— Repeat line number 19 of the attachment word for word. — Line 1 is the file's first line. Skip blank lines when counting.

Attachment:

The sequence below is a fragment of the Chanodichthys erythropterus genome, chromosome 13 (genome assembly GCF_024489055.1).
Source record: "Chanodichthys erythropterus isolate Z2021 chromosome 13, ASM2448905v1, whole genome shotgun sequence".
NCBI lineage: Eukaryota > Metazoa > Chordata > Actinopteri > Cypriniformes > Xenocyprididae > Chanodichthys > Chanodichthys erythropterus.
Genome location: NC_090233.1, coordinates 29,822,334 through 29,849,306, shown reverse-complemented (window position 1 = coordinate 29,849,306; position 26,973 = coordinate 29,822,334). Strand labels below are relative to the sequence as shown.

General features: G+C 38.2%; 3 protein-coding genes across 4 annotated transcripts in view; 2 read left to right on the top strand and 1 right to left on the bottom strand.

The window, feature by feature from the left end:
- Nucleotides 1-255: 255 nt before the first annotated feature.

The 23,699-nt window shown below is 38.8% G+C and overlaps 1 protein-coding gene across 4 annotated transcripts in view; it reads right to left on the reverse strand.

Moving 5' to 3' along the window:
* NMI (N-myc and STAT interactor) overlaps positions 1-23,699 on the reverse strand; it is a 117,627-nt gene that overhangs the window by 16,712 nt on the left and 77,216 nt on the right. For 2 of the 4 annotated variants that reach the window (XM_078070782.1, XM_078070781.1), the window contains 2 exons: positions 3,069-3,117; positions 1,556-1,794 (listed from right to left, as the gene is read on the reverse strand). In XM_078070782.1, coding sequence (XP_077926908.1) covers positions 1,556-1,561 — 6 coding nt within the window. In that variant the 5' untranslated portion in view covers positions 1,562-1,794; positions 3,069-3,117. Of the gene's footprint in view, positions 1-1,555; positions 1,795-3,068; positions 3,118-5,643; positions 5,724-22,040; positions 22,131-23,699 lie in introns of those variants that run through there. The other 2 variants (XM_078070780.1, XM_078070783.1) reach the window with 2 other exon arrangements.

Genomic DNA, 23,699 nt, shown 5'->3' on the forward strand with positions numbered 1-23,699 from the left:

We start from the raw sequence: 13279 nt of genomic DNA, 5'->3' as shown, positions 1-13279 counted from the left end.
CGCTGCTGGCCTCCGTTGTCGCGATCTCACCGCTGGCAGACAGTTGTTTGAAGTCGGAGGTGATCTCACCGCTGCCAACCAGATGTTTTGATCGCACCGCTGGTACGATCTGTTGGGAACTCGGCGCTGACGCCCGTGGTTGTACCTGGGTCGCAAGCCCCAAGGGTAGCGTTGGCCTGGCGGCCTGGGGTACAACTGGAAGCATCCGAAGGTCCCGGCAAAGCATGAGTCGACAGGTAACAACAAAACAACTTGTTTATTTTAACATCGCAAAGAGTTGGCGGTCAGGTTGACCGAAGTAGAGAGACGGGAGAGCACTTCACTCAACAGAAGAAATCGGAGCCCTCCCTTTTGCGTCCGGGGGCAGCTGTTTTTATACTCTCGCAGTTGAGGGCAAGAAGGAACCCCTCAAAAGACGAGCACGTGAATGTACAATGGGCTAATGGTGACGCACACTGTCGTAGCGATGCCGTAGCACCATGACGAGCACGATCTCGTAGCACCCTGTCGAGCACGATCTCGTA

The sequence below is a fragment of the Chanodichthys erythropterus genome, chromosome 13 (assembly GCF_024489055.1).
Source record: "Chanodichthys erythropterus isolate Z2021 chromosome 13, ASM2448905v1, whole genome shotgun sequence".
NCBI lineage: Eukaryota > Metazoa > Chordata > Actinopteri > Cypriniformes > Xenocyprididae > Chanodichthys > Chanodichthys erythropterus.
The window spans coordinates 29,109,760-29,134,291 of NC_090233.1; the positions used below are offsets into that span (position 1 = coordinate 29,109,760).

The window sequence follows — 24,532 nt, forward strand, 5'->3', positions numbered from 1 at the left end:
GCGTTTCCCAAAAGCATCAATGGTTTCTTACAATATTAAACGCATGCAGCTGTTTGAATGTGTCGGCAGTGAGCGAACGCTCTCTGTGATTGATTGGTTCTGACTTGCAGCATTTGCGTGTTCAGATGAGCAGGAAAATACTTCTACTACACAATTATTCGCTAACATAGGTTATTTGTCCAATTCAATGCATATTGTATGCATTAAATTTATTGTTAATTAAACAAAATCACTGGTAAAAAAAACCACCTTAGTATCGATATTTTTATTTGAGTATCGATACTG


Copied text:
GCGTTTCCCAAAAGCATCAATGGTTTCTTACAATATTAAACGCATGCAGCTGTTTGAATGTGTCGGCAGTGAGCGAACGCTCTCTGTGATTGATTGGTTCTGACTTGCAGCATTTGCGTGTTCAGATGAGCAGGAAAATACTTCTACTACACAATTATTCGCTAACATAGGTTATTTGTCCAATTCAATGCATATTGTATGCATTAAATTTATTGTTAATTAAACAAAATCACTGGTAAAAAAAACCACCTTAGTATCGATATTTTTATTTGAGTATCGATACTG